Carol, a healthy 60-yr.-old, buys a $500,000 deferred annuity. When Carol dies, the annuity is worth $960,000, including a $460,000 profit. The beneficiary of Carol's annuity is her daughter Jan. Yes, Jan gets the full $960,000. But wait, if Carol had purchased a life insurance policy with that $500,000 as a single premium, the death benefit, free from income tax and estate tax, would be in the $2-million range.
Worse yet, the entire $960,000 is subject to estate tax in Carol's estate, and the $460,000 profit is taxable income in the year that Carol dies—a double-tax. Studies show that more than 90 percent of all deferred annuities are held (never annuitized) until the owner's death, as in Carol’s case.
A Real-Life Example
Scott (a real-client) is 75 years old and in good health. He owns an annuity that cost him $734,916 and has a current value of $2,015,749, with a deferred profit of $1,280,833. Scott passes away. Because of new income tax rates, income from annuities are subject to a top unearned income tax rate of 39.6 percent and an additional "surcharge" of 3.8 percent. That's a total tax rate of 43.4 percent on the $1,280,833 deferred profit. So, the income tax burden is $555,882.
But there's more to this tax horror story. The value of the annuity, less the income tax burden, is subject to a 40-percent estate tax. The tax liabilities, income and estate, will only get worse as time goes by as the value of the annuity continues to grow. Simply put, the double tax liability, $1,139,829, will never go away; it will only increase. You are in a tax trap.
Escape the Double Tax and Create Tax-Free Wealth
The following strategy is a simple two-step process:
Step 1—Annuitize the annuity value ($2,015,749). The insurance company agreed to pay Scott $170,968 (annual annuity) every year, for as long as he lives.
Step 2—By law a portion of Scott's annual annuity is subject to income tax. We used the after-tax annuity amount ($123,461) to pay the annual premium on a life insurance policy on Scott for $2,681,166. This amount is tax-free. No income tax according to the Internal Revenue Code, and no estate tax because the policy is owned by an irrevocable life insurance trust. And as long as Scott lives, he is guaranteed to collect the annuity and will always have funds to pay his insurance premium.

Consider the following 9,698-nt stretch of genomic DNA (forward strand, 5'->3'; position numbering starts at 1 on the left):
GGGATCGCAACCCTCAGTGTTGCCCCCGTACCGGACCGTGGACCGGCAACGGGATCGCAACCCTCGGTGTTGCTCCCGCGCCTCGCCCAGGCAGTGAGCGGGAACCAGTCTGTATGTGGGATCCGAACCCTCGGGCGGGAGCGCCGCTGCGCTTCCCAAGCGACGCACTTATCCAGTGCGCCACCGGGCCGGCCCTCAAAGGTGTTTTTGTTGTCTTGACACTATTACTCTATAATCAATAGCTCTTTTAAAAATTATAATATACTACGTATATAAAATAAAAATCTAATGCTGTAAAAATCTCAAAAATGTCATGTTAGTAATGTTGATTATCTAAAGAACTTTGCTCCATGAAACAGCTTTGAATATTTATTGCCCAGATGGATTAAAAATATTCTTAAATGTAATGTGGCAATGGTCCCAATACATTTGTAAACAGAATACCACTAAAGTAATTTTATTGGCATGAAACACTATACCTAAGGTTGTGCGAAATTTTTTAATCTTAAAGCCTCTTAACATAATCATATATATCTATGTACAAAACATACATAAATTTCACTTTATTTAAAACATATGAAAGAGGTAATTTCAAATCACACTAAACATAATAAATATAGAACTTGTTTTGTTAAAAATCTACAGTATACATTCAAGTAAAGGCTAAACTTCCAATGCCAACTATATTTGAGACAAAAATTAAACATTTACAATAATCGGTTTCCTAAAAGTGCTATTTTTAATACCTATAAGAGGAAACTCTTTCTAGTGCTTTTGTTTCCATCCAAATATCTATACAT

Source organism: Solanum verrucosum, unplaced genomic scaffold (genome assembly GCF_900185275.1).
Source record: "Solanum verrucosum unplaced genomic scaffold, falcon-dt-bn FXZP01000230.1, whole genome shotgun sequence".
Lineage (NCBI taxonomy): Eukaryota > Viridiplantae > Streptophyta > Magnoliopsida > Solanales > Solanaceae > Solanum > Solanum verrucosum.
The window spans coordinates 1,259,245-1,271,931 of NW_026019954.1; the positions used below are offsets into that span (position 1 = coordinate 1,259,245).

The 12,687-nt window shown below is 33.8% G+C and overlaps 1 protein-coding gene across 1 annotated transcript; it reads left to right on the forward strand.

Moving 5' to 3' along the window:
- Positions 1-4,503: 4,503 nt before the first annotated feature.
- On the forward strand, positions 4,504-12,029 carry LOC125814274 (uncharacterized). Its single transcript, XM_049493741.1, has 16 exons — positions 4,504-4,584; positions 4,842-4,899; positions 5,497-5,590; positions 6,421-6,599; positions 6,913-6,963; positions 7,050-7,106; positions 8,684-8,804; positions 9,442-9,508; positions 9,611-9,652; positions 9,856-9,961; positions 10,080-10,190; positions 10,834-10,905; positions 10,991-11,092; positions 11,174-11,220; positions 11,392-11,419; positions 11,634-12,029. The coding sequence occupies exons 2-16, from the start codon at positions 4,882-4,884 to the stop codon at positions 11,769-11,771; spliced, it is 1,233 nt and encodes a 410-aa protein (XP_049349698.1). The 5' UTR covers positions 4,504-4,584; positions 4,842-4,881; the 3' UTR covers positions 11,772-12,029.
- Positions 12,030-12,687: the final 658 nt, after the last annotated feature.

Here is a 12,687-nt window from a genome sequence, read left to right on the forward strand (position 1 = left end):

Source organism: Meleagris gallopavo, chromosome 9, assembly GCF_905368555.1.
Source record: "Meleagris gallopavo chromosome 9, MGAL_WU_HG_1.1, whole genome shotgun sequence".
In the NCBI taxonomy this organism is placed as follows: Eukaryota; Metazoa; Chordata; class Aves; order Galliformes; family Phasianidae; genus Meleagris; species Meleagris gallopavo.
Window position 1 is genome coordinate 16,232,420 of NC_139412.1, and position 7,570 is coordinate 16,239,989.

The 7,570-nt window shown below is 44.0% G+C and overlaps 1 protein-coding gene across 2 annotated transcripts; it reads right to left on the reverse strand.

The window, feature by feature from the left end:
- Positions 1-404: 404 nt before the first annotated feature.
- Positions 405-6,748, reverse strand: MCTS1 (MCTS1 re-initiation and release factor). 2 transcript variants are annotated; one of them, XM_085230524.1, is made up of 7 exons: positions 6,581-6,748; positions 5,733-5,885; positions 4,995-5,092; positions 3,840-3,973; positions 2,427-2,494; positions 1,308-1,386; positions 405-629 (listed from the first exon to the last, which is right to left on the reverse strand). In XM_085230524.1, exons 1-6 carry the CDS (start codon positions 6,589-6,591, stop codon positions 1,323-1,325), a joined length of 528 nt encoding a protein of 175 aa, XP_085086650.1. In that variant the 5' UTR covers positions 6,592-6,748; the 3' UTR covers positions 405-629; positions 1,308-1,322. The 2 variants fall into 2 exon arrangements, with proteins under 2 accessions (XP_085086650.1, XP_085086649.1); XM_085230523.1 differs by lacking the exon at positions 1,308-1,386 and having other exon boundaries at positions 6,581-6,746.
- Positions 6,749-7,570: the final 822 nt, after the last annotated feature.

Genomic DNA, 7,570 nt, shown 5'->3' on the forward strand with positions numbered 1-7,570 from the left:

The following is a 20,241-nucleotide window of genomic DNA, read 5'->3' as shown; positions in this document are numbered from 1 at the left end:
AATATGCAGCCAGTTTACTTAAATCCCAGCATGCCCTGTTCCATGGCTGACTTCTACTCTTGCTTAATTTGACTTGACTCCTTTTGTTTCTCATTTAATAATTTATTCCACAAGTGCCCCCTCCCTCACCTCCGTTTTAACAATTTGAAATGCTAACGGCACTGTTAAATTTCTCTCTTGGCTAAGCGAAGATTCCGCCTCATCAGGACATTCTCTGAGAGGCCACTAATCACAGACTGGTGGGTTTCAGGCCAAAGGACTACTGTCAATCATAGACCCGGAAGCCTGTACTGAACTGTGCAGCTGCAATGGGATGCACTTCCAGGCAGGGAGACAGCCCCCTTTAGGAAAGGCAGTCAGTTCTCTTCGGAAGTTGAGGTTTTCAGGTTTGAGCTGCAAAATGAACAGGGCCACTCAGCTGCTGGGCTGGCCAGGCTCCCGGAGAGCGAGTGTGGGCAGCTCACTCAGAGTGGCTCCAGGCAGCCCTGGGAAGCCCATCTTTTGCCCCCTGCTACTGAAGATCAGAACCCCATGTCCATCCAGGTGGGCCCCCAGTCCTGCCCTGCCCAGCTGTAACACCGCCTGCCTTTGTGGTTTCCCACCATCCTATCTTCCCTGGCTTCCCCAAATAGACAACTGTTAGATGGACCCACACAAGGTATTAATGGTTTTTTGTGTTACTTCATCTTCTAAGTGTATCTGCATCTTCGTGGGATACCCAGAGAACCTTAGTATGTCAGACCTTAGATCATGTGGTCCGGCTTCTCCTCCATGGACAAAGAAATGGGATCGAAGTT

A few important things you should know:
• Scott's tax-free insurance proceeds: $2,681,166; after-tax value of deferred annuity: $875,920; increase in after-tax amount: $1,805,246.
• In a 43.4-percent income tax bracket and 40-percent estate tax bracket you must earn $2,944,641 to leave your family $1,000,000. So, you can see that the above-stated increase of $1,805,246 gives about the same after-tax results as earning about $5.4 million.
This strategy works for one life (you are single or, if a couple, only one spouse is insurable) or two lives (second-to-die insurance for husband and wife).
My insurance guru has agreed to review possibilities for readers of this column who own annuities. Just two rules: 1) You should own $500,000 or more in annuities (current value) that have not been annuitized; and 2) if single you are insurable or if married, at least one spouse (or both) is insurable.
If interested, provide me with the full name and birthday for those to be insured; your address and phone numbers (business, cell, home) where you can be reached; and a list of your annuities (name of insurance company, original cost and current value). Send this information to Irv Blackman, Annuity Strategies, 4545 W. Touhy Ave., #602, Lincolnwood, IL 60712. MF